Aramco’s 5 percent IPO—the world’s largest ever—continues to make headlines. Some analysts claim that the IPO is in danger of failing. Other sources report that the company is considering a 5 percent sale to China. New answers will likely emerge this week as many of the world’s most powerful investors, business leaders and public officials gather in Riyadh for a landmark 3-day investment summit, the Future Investment Initiative (FII).
While media speculation regarding such an historic IPO is inevitable, it’s also largely pointless, because as long as Saudi Crown Prince Mohammed bin Salman holds the reins of power, the Aramco IPO will continue as planned—it’s currently slated to list in the second half of 2018—and the company will be listed on the Tawakul (Saudi Stock Exchange) and one or two other international exchanges.
The media skirmishes regarding an underhand sale of an Aramco stake to Chinese parties is reminiscent of the Arabic Tawla game, which is similar to backgammon. By showing critics in New York, Washington, London, or elsewhere that there are other options for bin Salman to get his desired result, investors must soon decide where they want to put their money.
Aramco could certainly sell a stake to possible parties in China, Russia or even India—without a need to list the company. Though it’s a potentially attractive thought, as it wouldn’t require Aramco to comply with international accountancy rules or potential legislative issues, it also means that bin Salman would give up part of his current pulling power with Western companies, investors and governments to listen to his demands and support his regional policies. Related: Norway Unfazed By Peak Oil Concerns
International analysts’ opinions about the IPO’s future vary widely. Many discussions are focused on Aramco’s reserve potential (which will likely never be known), the impact of listing it on the NYSE, LSE or other places, and institutional investors’ interest in the IPO. Prince Mohammed has made it clear to most parties that if they don’t take part in the IPO, the kingdom doors are closed. Those interested in participating in Saudi Arabia’s major investment plans will be asked to perform according to bin Salman’s standards, meaning one hand feeds the other—those who participate can reap the gains of successful projects.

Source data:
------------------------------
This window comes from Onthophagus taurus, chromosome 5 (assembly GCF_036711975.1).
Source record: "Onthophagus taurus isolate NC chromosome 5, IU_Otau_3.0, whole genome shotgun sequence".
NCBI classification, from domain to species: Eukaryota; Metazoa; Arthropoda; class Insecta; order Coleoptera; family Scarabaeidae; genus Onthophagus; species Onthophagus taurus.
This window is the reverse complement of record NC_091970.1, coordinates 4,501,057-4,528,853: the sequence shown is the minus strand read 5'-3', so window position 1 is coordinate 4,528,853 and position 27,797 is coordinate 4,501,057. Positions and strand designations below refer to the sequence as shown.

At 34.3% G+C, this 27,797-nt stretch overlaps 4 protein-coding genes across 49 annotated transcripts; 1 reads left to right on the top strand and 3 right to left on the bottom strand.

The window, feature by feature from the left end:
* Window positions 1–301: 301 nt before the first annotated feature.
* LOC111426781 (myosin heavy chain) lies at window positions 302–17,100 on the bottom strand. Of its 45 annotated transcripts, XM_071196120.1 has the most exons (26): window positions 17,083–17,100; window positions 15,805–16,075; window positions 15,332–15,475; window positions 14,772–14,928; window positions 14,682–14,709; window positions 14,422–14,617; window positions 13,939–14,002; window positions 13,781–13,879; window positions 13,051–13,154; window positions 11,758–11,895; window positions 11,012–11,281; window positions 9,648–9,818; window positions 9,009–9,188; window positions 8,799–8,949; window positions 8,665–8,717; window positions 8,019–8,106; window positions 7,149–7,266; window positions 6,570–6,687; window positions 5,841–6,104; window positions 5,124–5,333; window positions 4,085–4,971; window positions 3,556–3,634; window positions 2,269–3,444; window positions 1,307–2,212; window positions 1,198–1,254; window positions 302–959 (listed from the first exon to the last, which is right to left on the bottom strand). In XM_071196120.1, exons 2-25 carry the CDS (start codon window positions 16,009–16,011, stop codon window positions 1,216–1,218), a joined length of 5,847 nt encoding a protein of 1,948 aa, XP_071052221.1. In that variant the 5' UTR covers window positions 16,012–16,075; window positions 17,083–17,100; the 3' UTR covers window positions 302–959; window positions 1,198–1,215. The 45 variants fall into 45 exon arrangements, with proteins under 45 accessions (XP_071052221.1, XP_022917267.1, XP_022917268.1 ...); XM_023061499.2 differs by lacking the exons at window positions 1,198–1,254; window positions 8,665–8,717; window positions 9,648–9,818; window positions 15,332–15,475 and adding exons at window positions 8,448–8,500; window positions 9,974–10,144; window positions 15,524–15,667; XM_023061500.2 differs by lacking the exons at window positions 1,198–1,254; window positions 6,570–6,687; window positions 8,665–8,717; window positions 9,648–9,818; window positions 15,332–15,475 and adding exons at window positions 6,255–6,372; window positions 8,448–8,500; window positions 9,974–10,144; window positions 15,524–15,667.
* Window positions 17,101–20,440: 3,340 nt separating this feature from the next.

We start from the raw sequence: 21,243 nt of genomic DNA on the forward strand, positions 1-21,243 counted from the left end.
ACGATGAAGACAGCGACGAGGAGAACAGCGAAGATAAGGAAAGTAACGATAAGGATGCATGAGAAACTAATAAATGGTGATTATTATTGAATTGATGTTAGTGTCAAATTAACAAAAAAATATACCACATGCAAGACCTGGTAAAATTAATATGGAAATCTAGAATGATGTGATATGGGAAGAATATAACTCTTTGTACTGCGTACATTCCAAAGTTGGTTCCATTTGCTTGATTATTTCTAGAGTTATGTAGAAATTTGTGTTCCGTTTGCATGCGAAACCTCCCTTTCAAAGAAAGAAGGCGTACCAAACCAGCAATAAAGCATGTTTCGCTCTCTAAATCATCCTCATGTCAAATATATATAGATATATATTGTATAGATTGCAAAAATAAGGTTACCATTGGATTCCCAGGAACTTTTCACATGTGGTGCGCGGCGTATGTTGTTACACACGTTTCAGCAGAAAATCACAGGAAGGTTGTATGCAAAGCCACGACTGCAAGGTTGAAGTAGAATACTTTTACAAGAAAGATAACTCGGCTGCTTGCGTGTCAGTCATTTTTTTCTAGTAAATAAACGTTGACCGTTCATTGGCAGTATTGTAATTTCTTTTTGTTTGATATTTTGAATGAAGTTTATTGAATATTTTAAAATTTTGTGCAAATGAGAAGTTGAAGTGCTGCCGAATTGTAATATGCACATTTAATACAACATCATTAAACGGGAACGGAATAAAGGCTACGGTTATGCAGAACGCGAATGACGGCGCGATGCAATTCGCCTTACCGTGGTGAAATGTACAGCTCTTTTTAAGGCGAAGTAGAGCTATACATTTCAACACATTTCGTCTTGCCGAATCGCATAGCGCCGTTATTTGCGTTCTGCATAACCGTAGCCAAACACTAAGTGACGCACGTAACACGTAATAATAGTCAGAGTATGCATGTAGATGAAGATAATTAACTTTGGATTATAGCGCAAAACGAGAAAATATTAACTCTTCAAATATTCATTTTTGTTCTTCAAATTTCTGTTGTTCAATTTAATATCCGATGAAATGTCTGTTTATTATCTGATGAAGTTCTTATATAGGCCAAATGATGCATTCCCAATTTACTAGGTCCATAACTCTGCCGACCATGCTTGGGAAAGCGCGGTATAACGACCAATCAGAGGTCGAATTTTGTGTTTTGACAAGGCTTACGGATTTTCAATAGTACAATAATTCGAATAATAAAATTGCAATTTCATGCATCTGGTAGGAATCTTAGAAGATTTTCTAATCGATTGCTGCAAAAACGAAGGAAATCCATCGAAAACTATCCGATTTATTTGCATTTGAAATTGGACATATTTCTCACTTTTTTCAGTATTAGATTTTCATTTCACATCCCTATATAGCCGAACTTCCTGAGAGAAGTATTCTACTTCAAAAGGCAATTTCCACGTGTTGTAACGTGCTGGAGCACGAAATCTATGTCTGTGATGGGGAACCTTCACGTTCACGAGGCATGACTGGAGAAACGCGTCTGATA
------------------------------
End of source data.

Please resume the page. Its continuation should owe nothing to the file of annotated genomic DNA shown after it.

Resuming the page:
As for those other plans, there are plenty. Aramco is implementing several new joint ventures, such as its partnership with Rowan Companies (NYSE:RDC), targeting the construction of at least 20 offshore drilling rigs, to be owned by Aramco. Then there’s the Ras Al Khair shipyard project, as well as a large local construction company to target in-kingdom services. The oil giant is also setting up several new downstream projects in Russia and India, locking in demand and production in these countries.
Saudi Arabia’s attractiveness has grown immensely. The government’s budget—which is still feeling the impact of lower oil prices and the OPEC production cut agreement—shows enough room for improvement to warrant optimism. The latest IMF report indicated that the government has some monetary space that will be used to undertake a more gradual fiscal consolidation that balances the budget by 2022 rather than 2019. The latter, harsher measures were presented in the Fiscal Balance Program 2020 (FBP). The IMF reported that Saudi Arabia’s bold reforms program under Vision 2030 are moving in the right direction, and the kingdom can afford to move at a slower pace than originally expected.
Saudi Arabia’s real GDP growth slowed to 1.7 percent in 2016, compared to 4 percent in 2015. For 2017, some analysts from Standard Chartered and the Institute of International Finance (IIF) expect overall negative GDP growth of -0.5 percent in 2017 based on a projection of a 3.4 percent contraction in oil GDP and 1.7 percent growth in non-oil activity. The latter could constrain part of the reform agenda, but still isn’t concerning. Currently, financing for the budget deficit has resulted in a withdrawal of the government’s reserve account at Saudi Arabian Monetary Agency (15 billion riyals) as well as external borrowing (international sukuk of 33.7 billion riyals).
This rather grey picture, however, could be removed over the next few days in Riyadh at the FII summit. Hosted by the Saudi government and its sovereign wealth fund, the Public Investment Fund (PIF), the summit targets a wide range of sectors such as infrastructure, finance, energy, defense and high tech.
Undoubtedly, all C-level FII attendees expect to be informed about the progress and plans of the Aramco IPO. The summit agenda includes plans based on future revenue from the IPO and the other long list of privatizations like airports, hospital, utilities, Saudi Airlines, etc. Related: LNG Becomes A Buyer’s Market
The willingness of several thousand CEOs, CFOs, and CTOs to come to Riyadh—representing tens of trillions of dollars to the Saudi market—should reassure bin Salman that his plans are falling on fertile ground. Considering that the value of assets being managed by merely the listed conference speakers, alone, is said to be more than $22 trillion, Saudi Arabia is sending a message that the Aramco IPO will proceed as planned, and will be successful.
While the Crown Prince is only officially expected to inaugurate the summit, some speculate that he or another high-ranking Saudi Royal will also take the stage to announce the new deadline and targets of the Aramco IPO. With the vast majority of the world’s financial and political wheelers and dealers just around the corner from his palace in Riyadh, bin Salman probably won’t miss the chance to make an impression on the world.
By Cyril Widdershoven for Oilprice.com
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